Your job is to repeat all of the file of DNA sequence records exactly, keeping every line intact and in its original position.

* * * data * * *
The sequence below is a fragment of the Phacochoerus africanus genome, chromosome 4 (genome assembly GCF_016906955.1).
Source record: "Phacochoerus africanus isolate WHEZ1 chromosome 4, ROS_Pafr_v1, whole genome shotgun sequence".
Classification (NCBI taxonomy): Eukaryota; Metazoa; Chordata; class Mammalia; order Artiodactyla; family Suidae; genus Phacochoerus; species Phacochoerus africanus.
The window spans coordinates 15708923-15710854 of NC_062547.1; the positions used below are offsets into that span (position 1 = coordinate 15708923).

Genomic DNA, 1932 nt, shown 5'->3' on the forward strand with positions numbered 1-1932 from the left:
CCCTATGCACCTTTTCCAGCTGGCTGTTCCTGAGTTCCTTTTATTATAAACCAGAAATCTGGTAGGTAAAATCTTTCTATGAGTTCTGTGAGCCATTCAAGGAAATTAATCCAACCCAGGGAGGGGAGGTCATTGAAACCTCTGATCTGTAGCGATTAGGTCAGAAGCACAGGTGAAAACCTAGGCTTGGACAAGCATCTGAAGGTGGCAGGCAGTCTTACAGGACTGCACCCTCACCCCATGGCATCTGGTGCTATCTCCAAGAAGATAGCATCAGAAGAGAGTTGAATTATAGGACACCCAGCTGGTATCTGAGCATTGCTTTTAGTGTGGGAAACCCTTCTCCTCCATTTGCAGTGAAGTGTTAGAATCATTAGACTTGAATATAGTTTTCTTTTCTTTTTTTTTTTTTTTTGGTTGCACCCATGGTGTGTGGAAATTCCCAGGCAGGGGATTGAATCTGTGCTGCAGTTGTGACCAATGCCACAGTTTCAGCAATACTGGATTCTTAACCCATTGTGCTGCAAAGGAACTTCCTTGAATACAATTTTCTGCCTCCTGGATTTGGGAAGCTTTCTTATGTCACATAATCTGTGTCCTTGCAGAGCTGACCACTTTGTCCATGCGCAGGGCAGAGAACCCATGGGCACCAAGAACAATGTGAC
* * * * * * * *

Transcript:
The sequence below is a fragment of the Phacochoerus africanus genome, chromosome 4 (genome assembly GCF_016906955.1).
Source record: "Phacochoerus africanus isolate WHEZ1 chromosome 4, ROS_Pafr_v1, whole genome shotgun sequence".
Classification (NCBI taxonomy): Eukaryota; Metazoa; Chordata; class Mammalia; order Artiodactyla; family Suidae; genus Phacochoerus; species Phacochoerus africanus.
The window spans coordinates 15708923-15710854 of NC_062547.1; the positions used below are offsets into that span (position 1 = coordinate 15708923).

Genomic DNA, 1932 nt, shown 5'->3' on the forward strand with positions numbered 1-1932 from the left:
CCCTATGCACCTTTTCCAGCTGGCTGTTCCTGAGTTCCTTTTATTATAAACCAGAAATCTGGTAGGTAAAATCTTTCTATGAGTTCTGTGAGCCATTCAAGGAAATTAATCCAACCCAGGGAGGGGAGGTCATTGAAACCTCTGATCTGTAGCGATTAGGTCAGAAGCACAGGTGAAAACCTAGGCTTGGACAAGCATCTGAAGGTGGCAGGCAGTCTTACAGGACTGCACCCTCACCCCATGGCATCTGGTGCTATCTCCAAGAAGATAGCATCAGAAGAGAGTTGAATTATAGGACACCCAGCTGGTATCTGAGCATTGCTTTTAGTGTGGGAAACCCTTCTCCTCCATTTGCAGTGAAGTGTTAGAATCATTAGACTTGAATATAGTTTTCTTTTCTTTTTTTTTTTTTTTTGGTTGCACCCATGGTGTGTGGAAATTCCCAGGCAGGGGATTGAATCTGTGCTGCAGTTGTGACCAATGCCACAGTTTCAGCAATACTGGATTCTTAACCCATTGTGCTGCAAAGGAACTTCCTTGAATACAATTTTCTGCCTCCTGGATTTGGGAAGCTTTCTTATGTCACATAATCTGTGTCCTTGCAGAGCTGACCACTTTGTCCATGCGCAGGGCAGAGAACCCATGGGCACCAAGAACAATGTGAC